Forr > A loop must have the shape of a loop. Two shielded cables for a stereo connection (with their shields connected both at the ouput of the source and at the input of the receiver) kept well parallel as already mentionned have not the shape of a loop.

No - this is not correct.

Any circuit is a loop. Any magnetic field impinging on any part of the circuit - be it between the shield and the central conductor or within the circuit inside either the transmitter or the receiving equipment will generate an EMF that will cause current to flow around the circuit.

The key issues is to keep the LOOP AREA as small as possible and this is the main reason for using interconnect cables that have the signal and return closely coupled in unbalanced connections. Shields have virtually no effect at audio frequencies (different story at RF) - its the fact that the loop area is minimized that reduces hum.
For the same resistance and connections at both ends, will the current be the same for
- a pair of long wires very close to each other
- and for a pair of shorter wires but separated by a distance such as the loop area is equal to the first pair
?

What would give a stereo unbalanced cable made of two shielded cables as usual but with the shields in electrical contact all the way
?
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Old 17th July 2017, 08:40 PM   #38
scottjoplin is offline scottjoplin  Wales
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Quote:
Originally Posted by forr View Post

What would give a stereo unbalanced cable made of two shielded cables as usual but with the shields in electrical contact all the way
?
This would be very good, do you know of such a cable?
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Old 17th July 2017, 08:56 PM   #39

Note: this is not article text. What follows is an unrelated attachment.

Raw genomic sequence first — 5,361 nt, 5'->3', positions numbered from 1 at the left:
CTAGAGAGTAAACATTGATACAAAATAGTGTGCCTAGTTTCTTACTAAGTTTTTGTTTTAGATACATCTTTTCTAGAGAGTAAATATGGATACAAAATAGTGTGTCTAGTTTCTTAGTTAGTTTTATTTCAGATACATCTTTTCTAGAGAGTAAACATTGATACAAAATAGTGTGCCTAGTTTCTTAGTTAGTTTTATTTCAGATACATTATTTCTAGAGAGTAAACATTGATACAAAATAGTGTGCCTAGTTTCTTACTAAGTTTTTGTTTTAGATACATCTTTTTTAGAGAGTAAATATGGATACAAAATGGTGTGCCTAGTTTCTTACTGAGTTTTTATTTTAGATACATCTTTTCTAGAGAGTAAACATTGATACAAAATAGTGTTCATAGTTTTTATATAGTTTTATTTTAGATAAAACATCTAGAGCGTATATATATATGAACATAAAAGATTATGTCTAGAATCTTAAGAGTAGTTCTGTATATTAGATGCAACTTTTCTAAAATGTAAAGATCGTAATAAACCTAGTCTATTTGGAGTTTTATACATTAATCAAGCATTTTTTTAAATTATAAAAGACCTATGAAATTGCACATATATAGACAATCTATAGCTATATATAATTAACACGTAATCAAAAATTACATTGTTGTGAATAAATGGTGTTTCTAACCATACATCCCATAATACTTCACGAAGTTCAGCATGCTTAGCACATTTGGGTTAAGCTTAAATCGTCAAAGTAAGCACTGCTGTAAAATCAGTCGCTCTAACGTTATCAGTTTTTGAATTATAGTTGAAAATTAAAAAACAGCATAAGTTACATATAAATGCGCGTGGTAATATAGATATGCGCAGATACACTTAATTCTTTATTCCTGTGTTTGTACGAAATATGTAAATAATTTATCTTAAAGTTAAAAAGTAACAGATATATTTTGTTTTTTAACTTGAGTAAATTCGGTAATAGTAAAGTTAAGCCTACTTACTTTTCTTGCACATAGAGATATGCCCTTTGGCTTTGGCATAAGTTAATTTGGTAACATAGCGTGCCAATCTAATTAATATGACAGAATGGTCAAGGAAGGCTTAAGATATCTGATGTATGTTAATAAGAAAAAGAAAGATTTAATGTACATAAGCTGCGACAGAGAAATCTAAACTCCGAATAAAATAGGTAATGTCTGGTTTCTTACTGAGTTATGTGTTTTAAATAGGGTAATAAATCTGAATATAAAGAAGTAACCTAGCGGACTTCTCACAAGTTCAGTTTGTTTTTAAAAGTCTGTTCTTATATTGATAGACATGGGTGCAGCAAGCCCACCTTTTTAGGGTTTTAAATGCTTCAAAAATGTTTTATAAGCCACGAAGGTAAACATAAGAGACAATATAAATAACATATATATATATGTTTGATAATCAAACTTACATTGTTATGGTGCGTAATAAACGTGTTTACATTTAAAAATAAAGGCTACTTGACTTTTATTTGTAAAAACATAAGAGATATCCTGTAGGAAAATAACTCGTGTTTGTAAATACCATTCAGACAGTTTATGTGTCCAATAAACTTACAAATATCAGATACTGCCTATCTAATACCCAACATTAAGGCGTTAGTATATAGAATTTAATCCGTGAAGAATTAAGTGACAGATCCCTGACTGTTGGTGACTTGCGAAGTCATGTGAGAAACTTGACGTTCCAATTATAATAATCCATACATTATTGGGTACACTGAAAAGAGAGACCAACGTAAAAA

forr is offline forr  France
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Quote:
Originally Posted by vzaichenko View Post
Attached are some input stage fragments from
well-known manufacturers - all of them use this technique[...]

If you assume RCA shield is not connected to the chassis - you will see the ground wires inside the amplifier + two shields of the cable form a pretty evil loop (the longer the cable is - the longer the loop is). This is not the case in case of dual-mono setup with separate grounds - that's why some manufacturers use this configuration. Monoblocks - radical solution of the problem
I do not deny that the Hum Breaking Resistor is used by quite many manufacturers. Are they the majority ?

Many stereo amps with only one power supply do not have it and they are absolutely hum free (my Self Blameless for example).

I hope dual monoblocks builders have better reasons than hum suppression to build them

Quote:
At the same time - this is not the only solution possible - there are other good ways to arrange grounding the right way.
I am interested by all schemes and by comparisons between them.
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Old 17th July 2017, 10:26 PM   #40
Bonsai is offline Bonsai  Europe
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Quote:
Originally Posted by forr View Post
Hi,
I spent a bit of time reading DiyAudio posts on the subject of ground connections especially those of members Speedskater and Marce because they much refer to experts who have experience not limited to audio. Views are often radically different from those wich are the most popular in audio


So interferences enter the chassis (ref. Keith Armstrong).
Measurements apparatus have their sockets not isolated from the chassis.

More effective is the shield connected to the chassis (many refs)

For the same resistance and connections at both ends, will the current be the same for
- a pair of long wires very close to each other
- and for a pair of shorter wires but separated by a distance such as the loop area is equal to the first pair
?

What would give a stereo unbalanced cable made of two shielded cables as usual but with the shields in electrical contact all the way
?
There are many fine amplifiers out there that use the techniques described that do not have noise problems (hum or RF). They have minimized loop areas, used sound RF filtering techniques, and used HBR (see Valery's list).

I have two signal generators on my bench (ITT and BK) that are in plastic boxes. They have no problems.

I do not understand your last question

You need to separate ground loop noise (hum) and RF noise in the discussion. It may help clarify the subject.